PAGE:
Enigmatic Miller Seeks Last Piece Of Puzzle

CARY, N.C.—He is still working to rid himself of the nasty habit, but once Clemson shortstop and Team USA infielder Brad Miller learns to stop thinking on the field and instead rely on his athleticism and instincts, he can be one of the best all-around players in the country.

A lithe 6-foot, 185-pounder, Miller has all the physical tools necessary to be be drafted in the first round or two. With a refined swing and advanced strike-zone discipline, he also has plenty of offensive ability to continue to play the game at the professional level. Even off the field, where teammates and coaches describe him as a hard-working and intelligent team leader, it is clear that Miller has the makeup that scouts and professional organizations love to see when they are weighing their draft options.

But although he speaks and plays with confidence, the mental aspect of the game has so far prevented the rising junior from becoming a complete player.

As a sophomore on one of the Atlantic Coast Conference's best offensive clubs, Miller led the Tigers with a .357 batting average, and finished second on the team in on-base percentage (.458), OPS (1.018), runs (71), and doubles (19). But as good as he was offensively, he was just as bad defensively. He led the conference in errors with 32, including seven in the NCAA tournament. In the super regional against Alabama he let a slow ground ball roll through his legs with two outs in the bottom of the ninth and almost cost Clemson its berth in Omaha.

"Honestly, it was just like with hitting, I got into a slump and at times I did some uncharacteristic things," Miller admitted. "Sometimes when you don't perform the way you want to you stress about it and start over-thinking and being too fine. I just have to get back to being myself and letting my athletic ability and instincts take over."

It will be a major hurdle for Miller to overcome, but with the summer-ending injury to Team USA third baseman Anthony Rendon, Miller will get plenty of opportunities to work through the struggles, whether it will be at shortstop or at third base.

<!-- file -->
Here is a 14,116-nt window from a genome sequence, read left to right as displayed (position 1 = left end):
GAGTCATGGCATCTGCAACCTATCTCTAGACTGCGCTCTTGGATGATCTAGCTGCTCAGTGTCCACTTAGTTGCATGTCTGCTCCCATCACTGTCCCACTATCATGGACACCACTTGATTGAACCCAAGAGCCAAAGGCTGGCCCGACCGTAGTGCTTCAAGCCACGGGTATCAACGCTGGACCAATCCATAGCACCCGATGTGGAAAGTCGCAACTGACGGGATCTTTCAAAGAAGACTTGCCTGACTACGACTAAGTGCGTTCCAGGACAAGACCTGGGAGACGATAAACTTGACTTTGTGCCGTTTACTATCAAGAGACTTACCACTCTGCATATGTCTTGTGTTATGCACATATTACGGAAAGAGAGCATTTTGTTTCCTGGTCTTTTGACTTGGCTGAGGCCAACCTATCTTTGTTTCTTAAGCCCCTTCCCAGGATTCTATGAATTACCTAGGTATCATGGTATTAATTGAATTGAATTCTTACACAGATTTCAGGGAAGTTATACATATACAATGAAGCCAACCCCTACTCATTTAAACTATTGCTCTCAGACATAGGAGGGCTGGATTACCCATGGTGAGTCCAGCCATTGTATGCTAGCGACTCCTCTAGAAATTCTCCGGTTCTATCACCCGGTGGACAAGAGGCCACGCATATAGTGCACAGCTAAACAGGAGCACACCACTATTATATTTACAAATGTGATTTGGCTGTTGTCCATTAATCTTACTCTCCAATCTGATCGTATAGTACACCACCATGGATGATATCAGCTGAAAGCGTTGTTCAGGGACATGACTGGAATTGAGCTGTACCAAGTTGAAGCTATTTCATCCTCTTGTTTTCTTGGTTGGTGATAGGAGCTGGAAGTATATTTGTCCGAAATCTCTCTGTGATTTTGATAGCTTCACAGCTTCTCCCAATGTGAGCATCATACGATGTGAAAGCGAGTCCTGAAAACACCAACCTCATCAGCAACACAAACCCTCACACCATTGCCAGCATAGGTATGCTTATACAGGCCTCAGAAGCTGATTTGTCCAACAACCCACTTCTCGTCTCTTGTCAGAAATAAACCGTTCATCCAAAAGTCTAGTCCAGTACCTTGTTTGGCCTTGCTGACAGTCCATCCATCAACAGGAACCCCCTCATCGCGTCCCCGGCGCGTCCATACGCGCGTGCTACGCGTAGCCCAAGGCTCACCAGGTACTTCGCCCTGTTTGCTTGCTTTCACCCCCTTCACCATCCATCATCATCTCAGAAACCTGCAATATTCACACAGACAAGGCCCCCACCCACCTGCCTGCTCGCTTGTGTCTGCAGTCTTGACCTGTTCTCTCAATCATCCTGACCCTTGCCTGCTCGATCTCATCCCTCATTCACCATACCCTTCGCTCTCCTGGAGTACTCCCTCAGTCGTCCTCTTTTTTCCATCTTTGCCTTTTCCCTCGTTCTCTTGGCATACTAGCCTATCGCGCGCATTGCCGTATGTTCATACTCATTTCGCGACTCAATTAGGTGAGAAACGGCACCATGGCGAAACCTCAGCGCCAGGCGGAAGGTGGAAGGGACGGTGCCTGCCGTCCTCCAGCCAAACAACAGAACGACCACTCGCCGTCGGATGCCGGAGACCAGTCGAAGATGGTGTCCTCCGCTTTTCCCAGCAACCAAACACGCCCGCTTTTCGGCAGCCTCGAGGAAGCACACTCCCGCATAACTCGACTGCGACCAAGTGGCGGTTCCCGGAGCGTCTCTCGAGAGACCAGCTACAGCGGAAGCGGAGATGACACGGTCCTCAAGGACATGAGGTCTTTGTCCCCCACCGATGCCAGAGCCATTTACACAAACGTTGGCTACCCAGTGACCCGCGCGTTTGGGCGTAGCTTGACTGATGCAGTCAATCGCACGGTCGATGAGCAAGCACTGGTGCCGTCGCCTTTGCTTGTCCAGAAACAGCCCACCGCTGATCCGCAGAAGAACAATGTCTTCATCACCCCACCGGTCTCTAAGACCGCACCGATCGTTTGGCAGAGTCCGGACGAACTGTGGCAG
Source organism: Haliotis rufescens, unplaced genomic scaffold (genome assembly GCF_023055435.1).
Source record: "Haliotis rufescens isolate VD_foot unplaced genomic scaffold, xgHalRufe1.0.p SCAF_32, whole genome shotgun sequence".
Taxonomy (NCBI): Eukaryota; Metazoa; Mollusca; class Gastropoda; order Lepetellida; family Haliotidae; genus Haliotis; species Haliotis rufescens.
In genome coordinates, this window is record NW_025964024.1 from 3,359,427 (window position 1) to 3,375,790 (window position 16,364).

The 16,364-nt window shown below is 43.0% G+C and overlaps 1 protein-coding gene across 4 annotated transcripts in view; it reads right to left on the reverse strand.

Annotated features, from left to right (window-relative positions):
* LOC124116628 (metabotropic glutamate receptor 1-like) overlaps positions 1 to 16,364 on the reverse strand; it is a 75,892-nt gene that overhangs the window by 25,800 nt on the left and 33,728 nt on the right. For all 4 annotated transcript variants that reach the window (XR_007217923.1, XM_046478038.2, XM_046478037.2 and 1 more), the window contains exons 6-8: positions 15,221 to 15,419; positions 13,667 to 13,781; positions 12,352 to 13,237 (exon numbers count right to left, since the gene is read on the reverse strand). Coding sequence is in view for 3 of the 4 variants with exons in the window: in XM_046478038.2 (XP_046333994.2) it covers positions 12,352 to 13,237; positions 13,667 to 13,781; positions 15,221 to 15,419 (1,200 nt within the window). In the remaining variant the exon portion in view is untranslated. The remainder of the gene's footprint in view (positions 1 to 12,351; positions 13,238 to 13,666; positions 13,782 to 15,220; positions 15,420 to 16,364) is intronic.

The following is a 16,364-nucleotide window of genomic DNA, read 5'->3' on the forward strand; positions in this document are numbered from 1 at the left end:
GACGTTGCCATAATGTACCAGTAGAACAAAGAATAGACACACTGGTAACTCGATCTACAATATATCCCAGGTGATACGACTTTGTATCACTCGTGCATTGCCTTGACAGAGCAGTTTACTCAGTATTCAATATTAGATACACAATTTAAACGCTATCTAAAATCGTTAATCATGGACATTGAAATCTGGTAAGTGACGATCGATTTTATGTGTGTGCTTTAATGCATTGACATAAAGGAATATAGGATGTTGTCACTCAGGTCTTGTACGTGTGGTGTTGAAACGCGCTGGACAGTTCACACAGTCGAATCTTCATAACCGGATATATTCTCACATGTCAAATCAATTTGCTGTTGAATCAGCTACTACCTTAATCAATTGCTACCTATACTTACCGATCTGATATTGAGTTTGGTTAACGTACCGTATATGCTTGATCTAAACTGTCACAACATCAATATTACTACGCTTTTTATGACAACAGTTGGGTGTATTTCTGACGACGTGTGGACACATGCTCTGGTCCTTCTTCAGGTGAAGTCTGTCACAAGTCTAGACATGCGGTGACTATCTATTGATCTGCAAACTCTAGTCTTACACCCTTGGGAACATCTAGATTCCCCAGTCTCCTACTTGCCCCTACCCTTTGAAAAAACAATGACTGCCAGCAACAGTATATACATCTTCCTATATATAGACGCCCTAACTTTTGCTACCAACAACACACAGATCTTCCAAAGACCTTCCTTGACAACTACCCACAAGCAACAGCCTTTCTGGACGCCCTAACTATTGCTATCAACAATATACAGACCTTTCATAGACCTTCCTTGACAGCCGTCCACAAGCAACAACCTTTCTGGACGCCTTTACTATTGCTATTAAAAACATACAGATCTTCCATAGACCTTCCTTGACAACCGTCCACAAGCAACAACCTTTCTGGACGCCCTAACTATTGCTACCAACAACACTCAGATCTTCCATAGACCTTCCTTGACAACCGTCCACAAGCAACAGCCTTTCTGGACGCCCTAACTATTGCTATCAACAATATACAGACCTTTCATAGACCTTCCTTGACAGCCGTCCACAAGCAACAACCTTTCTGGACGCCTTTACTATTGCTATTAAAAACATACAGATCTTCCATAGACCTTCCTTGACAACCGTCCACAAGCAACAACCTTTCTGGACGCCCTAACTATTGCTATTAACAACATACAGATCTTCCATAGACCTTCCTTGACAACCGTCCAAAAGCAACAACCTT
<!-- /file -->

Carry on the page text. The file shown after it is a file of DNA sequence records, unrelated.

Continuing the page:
Coming out of Olympia High near Orlando in 2008, Miller was a highly touted prep prospect and one of the best high school players in the talent-rich state of Florida. There were rumors that Miller and his family turned down more than a million dollars from a team looking to draft him in one of the early rounds before the Rangers drafted him in the 39th round. Miller denied the rumors and said negotiations never even got started between the Rangers and his family. So he ended up at Clemson, where coach Jack Leggett was glad to have him.

"It was just one of those things where my family and I had a number in our heads that if a team offered it we would seriously consider it," Miller said. "It was definitely a situation where I couldn't lose. I was excited to get drafted but the idea of going to college and having three more years to mature, get stronger physically, and play against some of the best players in the country was just as appealing."

When fifth-year senior and defensive stalwart Stan Widmann left Clemson for personal reasons at the beginning of the 2009 season, Miller was unexpectedly thrust into the starting shortstop role. He performed admirably, hitting .273/.405/.345 with three home runs and 36 RBIs while making 23 errors and becoming the first Tigers freshman to start every game since Widmann and Taylor Harbin did it in 2005.

This season Miller broke out offensively and showed off his enticing potential at the plate with eight home runs and 49 RBIs. He also drew 50 walks while striking out just 43 times and helped lead Clemson to the College World Series.

"Offensively he really started to come on this year because he just kept working on his game," Clemson coach Jack Leggett said. "He has the ability to hit the ball to all fields and has some snap in his hands as well as power in his bat. Defensively he just needs to work on playing a little lower. He gets streaky but we talked about it and he knows he needs to work on it. Hopefully he can keep working hard this summer."

Although he is still on the temporary roster for the Cape Cod League's Cotuit Kettleers this summer, Miller knew the instant he was invited back to Team USA trials that he wanted to spend another summer representing his country. Last summer Miller hit .255/.417/.255 with eight stolen bases and a .981 fielding percentage while playing second base for Team USA alongside shortstop Christian Colon.

This summer Miller faced stiffer competition, as Team USA invited just one third baseman (Rendon) and six shortstops to trials. Nevertheless, when the dust had settled and the final 22 players had been picked, Miller was among those who had made the cut.

"There was a lot of discussion about Brad, but ultimately he is a leader who really blends in with any group," USA Baseball's general manager for national teams Eric Campbell said. "We asked him: If he wanted to play, would he be willing to play a number of positions? And he was ready for the challenge. We trusted him after last year, and he gives us a lot of versatility in the infield. I think this spring he was just out of rhythm defensively. He definitely has all the tools to be a great defender."

Now if only he could quit thinking so much.